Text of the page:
GRANT NUMBER:  R37 AA010201-19S1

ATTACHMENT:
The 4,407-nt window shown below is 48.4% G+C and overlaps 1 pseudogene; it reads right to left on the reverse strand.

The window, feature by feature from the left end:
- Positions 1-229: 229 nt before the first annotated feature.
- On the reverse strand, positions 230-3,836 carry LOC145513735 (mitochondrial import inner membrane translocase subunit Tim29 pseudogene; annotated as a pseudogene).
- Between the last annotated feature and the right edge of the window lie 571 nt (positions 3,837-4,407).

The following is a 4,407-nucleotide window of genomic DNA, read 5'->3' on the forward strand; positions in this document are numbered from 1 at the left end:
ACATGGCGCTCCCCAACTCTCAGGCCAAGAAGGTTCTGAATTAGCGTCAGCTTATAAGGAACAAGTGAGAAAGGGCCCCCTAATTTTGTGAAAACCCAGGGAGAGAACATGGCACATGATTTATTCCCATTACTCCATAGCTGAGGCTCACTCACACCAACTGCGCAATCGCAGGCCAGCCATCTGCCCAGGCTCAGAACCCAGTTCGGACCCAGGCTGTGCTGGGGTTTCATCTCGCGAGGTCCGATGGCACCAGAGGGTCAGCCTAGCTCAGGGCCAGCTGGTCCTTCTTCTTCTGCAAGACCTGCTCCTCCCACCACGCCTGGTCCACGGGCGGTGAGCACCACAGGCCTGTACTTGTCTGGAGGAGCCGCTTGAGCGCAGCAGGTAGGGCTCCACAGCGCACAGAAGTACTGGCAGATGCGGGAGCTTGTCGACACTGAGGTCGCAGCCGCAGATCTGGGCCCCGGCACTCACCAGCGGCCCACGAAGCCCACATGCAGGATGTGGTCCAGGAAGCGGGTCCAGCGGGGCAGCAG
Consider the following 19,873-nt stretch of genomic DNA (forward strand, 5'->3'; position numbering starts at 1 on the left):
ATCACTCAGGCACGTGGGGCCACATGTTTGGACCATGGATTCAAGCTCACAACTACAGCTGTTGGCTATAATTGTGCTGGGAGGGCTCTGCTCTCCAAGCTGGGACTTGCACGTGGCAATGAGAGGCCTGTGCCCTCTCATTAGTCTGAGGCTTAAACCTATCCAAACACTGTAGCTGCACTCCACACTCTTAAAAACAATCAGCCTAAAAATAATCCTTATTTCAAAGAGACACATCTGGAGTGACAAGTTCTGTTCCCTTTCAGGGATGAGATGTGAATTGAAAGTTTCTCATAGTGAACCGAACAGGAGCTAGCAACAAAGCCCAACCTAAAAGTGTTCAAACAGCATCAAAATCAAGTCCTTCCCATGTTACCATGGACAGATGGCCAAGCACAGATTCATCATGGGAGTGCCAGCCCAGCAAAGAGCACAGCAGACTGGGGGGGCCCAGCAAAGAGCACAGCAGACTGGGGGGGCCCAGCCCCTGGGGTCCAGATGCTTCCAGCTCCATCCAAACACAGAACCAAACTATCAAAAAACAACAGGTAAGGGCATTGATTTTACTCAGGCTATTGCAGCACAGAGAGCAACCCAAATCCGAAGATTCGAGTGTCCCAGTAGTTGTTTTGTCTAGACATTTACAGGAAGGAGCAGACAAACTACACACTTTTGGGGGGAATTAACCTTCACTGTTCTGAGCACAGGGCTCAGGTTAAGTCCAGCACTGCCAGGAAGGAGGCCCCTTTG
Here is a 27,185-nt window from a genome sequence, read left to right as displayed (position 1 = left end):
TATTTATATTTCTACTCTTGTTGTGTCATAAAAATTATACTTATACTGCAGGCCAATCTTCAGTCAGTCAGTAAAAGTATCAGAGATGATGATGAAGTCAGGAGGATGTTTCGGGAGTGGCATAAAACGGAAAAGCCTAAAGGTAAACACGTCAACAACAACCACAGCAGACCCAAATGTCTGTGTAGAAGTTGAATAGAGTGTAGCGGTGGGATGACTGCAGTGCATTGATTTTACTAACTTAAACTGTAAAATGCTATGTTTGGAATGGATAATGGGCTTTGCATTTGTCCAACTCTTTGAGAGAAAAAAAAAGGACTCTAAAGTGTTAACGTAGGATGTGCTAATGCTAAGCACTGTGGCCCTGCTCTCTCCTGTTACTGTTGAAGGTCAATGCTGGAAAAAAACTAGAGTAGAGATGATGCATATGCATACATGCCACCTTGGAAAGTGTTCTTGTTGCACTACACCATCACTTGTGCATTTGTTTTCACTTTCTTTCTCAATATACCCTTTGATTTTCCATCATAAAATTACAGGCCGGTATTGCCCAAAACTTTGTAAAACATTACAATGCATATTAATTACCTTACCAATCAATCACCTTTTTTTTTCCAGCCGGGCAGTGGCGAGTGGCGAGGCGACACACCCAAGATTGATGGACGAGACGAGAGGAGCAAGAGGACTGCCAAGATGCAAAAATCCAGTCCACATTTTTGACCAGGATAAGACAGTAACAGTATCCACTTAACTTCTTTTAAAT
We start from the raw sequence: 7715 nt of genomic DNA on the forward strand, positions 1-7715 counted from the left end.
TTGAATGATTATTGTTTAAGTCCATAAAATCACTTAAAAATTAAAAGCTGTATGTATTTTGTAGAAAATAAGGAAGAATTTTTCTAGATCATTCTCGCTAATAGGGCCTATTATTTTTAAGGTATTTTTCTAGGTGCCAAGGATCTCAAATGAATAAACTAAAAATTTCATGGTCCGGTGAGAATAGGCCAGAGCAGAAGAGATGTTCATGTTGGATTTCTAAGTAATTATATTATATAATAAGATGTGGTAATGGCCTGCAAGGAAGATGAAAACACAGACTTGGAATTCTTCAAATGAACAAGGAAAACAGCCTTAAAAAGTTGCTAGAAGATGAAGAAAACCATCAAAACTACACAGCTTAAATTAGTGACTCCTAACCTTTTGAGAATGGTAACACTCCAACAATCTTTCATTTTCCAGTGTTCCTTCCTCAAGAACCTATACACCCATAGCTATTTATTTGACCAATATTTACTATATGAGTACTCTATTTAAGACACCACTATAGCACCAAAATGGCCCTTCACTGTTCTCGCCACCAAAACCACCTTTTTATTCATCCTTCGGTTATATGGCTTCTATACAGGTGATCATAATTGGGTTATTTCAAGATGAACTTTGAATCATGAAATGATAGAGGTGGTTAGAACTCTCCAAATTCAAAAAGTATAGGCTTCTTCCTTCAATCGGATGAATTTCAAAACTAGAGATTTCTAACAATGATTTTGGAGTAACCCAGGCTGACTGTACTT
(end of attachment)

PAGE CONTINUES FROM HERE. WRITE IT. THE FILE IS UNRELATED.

ABSTRACT:  Not onlt is information needed on the impact of the abuse of multiple drug use combinations in the rapidly expanding U.S. population but information on how co-morbid durg use impacts specific communitities, and ethnic minorities remains completely lacking and these data are critically needed in order to address health disparities. The United States Indian Health Services has cited substance abuse as one of the most urgent health problems facing Native Americans. Native Americans have the highest rates of alcohol, cannabis and stimulant use disorders of all ethnic groups. The research plan, described in this proposal, was designed to specifically address the issues associated with multiple drug dependencies in a vey high risk population of reservation dwelling, Native Americans who are indigenous to San Diego county (collectively called Mission Indians). The studies proposed in this application will provide the opportunity to evaluate existing datasets and will also allow for the selective extension of our ongoing studies in alcohol dependence to other drug dependencies (tobacco, cannabis, stimulants) in members of this Native American population where overally lifetime prevalence rates for substance dependence are extremely high. This supplement will allow us to extend our current research to the following important investigations: (1) to categorize the trajectories of the initiation of substance use to determine in what order, and over what time frames specific substances are used starting in early adolescence and progressing through older ages; (2) to identify the risk factors and biomarkers (Event-Related potentials/oscillations) found in Native Americans adolescents and young adults who develop multiple substance dependencies; (3) to document the clinical characteristics, including co-morbidity with other psychiatric and medical disorders, of Native Americans with multiple substance dependence; (4) to determine what factors mediate or moderate remission from multiple drug dependencies; (5) to collect data on what types of treatment options co-morbid drug users have tried and which ones were sucessful; (6) to identify the genetic component associated with co-morbid drug use. These studies of this unique population will provide information in order to close the scientific knowledge gap and gain critical information on drug co-morbidity in Native Americans.


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